First Assistant Public Defender Demetrius Fannick has appealed a court ruling that ordered him to return $6,000 in attorney fees paid by a former Wilkes-Barre man who is serving a 12-year federal prison sentence on drug charges.
Gregory Woods filed a complaint in 2009 against Fannick, who was representing Woods through Fannick's private legal practice, alleging Fannick reneged on an agreement to return half of the $12,000 retainer Woods paid him to represent him.
Contacted Monday, Fannick denied he ever agreed to return any of the fee to Woods. He claims Woods is trying to use the system to obtain money to which he's not entitled.
Woods was among several people charged in February 2006 with operating a major drug ring in the Luzerne County area. He pleaded guilty in December 2009 to one count of intent to distribute more than 50 grams of crack cocaine.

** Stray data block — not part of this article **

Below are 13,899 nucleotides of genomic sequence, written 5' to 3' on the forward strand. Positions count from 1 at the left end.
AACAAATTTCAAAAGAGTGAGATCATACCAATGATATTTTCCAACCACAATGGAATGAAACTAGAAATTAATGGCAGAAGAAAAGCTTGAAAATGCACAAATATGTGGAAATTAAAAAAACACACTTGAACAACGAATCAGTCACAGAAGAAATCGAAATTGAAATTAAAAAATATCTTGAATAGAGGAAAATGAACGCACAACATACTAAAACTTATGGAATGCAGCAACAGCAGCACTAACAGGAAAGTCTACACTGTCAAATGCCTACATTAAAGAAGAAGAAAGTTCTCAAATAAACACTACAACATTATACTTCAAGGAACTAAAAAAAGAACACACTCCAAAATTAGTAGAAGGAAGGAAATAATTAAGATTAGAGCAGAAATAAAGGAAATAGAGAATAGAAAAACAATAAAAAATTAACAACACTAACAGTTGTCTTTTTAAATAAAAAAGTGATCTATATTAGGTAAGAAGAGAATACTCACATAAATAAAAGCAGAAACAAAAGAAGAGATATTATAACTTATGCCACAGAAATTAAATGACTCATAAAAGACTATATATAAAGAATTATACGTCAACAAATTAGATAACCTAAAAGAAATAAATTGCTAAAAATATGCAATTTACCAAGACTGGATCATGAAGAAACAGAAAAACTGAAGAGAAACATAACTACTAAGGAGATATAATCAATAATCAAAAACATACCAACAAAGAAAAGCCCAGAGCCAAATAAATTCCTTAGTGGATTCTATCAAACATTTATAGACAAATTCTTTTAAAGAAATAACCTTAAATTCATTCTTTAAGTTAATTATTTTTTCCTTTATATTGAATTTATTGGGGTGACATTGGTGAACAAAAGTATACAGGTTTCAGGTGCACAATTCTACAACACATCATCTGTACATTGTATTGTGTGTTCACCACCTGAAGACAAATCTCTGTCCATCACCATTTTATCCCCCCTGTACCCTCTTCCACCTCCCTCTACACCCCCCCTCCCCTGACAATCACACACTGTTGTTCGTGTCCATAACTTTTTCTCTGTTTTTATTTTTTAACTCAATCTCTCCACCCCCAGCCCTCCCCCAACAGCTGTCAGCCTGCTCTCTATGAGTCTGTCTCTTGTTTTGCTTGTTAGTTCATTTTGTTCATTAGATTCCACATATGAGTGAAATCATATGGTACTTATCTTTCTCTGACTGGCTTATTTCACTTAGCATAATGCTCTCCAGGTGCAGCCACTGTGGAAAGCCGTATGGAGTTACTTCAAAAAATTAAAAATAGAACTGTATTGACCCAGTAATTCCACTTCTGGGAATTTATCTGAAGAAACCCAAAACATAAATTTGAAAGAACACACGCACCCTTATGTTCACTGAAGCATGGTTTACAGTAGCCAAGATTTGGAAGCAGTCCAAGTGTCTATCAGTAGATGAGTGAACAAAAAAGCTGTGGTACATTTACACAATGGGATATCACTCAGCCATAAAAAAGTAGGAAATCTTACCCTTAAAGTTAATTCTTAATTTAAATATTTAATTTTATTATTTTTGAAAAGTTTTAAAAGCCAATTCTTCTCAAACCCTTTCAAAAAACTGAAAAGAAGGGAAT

Fannick had represented Woods in the early stages of the case. He filed a motion in May 2008 to withdraw from the case, citing irreconcilable differences between him and Woods regarding the defense strategy. A judge granted the motion on June 10, 2008.
In court documents, Woods maintains he had a verbal agreement with Fannick that Fannick would return half of the retainer he was paid. Fannick failed to do so, despite repeated demands.
Woods filed a complaint with the fee dispute committee of the Luzerne County Bar Association. In an April 16, 2009 ruling, the committee sided with Woods and recommended Fannick return $6,000.
Fannick did not abide by the recommendation, which was not binding. That led Woods to file a complaint against him in Luzerne County Court. A three-member arbitration panel ruled in Woods' favor for $6,000 on Sept. 7, 2011.
Fannick on Monday said he performed a lot of work on the case, including meeting with Woods and prosecutors, reviewing extensive evidence and working out a verbal plea agreement that Woods later rejected.
It's true I did not return any of the money, because he is not entitled to have any of it returned, Fannick said.
He said he believes the arbitration panel ruled against him because he did not appear at the hearing due to a court conflict. He has appealed the ruling and said he is confident he will prevail in the dispute.